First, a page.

All through this month I have been going through the mountain of kendo books one of my sempai gave me. The way I approached it was to put the really good books to the side and concentrate on the mass of general books in the pile… but, I must admit, I’ve started to tire of looking at so many books with pretty much the same or similar content. So for the fifth instalment of my March book project I’ve instead picked four of the more interesting books written by famous sensei to go through. Originally I’d intended to keep these to introduce in more detail later, but what the heck!!
Note that the books are listed in publication order, not in order in status of the sensei. Please also note, all the introductory pictures of the sensei (save the Sato Chuzo one) are not from the books in question.
btw, I did promise to keep this series up throughout March, but it’s proving a bit too much work time-wise… so this may be the last one. Don’t worry, I have other (different) articles in the pipe line!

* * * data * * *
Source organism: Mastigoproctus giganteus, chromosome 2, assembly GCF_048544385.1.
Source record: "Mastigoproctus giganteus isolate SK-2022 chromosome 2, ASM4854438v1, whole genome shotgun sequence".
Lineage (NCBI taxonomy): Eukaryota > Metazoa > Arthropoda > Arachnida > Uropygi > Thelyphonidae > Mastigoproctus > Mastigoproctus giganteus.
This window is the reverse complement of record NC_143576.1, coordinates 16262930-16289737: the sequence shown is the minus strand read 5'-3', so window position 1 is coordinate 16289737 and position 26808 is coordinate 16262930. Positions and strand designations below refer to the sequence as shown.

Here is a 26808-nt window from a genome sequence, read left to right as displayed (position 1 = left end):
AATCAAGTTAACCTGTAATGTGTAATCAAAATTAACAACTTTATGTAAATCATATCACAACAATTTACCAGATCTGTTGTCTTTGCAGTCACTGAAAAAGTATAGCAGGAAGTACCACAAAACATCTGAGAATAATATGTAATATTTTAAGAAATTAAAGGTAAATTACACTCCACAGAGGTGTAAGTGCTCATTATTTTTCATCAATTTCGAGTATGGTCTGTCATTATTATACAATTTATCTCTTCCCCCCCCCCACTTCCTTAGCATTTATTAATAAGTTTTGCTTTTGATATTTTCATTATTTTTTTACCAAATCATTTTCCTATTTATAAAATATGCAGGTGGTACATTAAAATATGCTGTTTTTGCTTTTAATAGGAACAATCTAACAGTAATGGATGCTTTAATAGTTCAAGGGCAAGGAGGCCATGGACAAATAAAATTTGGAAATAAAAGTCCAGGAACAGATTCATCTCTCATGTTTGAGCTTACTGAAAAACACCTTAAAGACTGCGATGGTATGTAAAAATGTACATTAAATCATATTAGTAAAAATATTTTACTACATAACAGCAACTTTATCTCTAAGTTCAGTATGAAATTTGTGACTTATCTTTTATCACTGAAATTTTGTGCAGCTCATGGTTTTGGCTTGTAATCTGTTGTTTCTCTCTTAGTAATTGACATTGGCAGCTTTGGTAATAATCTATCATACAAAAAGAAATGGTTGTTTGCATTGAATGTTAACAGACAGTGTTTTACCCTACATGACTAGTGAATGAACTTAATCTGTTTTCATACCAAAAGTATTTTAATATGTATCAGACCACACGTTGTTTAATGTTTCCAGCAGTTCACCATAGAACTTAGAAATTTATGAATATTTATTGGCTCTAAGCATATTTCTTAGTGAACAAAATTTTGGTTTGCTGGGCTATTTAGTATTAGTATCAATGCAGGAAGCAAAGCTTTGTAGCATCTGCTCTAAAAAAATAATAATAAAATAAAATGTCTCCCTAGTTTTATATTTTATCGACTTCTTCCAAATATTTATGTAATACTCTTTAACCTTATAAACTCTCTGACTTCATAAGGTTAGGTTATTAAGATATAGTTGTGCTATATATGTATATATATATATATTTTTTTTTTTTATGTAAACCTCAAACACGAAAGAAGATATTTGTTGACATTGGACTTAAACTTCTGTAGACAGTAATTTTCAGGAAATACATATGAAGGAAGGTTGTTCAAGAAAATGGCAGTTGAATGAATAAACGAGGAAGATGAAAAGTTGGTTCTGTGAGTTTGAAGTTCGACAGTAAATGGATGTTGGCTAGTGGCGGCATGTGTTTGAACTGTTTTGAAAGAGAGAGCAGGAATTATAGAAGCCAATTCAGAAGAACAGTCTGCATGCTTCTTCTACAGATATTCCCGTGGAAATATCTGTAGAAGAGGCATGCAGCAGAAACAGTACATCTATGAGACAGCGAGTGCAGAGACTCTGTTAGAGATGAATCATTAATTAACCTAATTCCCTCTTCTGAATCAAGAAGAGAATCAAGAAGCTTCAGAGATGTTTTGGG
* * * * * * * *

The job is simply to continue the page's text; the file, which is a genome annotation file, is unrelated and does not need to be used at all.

The Kendo Textbook by Saimura Goro and Kaneko Kinji (1931, revised 1937)
In the mass pile of books I got from my sempai this book in particular knocked me over: as far as my research shows, this is the only book kendo legend Saimura Goro put his name to. I can’t be sure how much he actually wrote any of it – he may have just lent his name and allowed himself to be photographed for the project. I’m suspicious because I know other sensei sometimes did the same thing (for example Takano Sasaburo) and also because the other writer – Kaneko Kinji – wrote a handful of other kendo books. At any rate, I was taken aback. The pictures of Saimura in the front of the book and in the kamae section I had never seen before, and I think are historically valuable. I’ll reproduce a couple of pics here.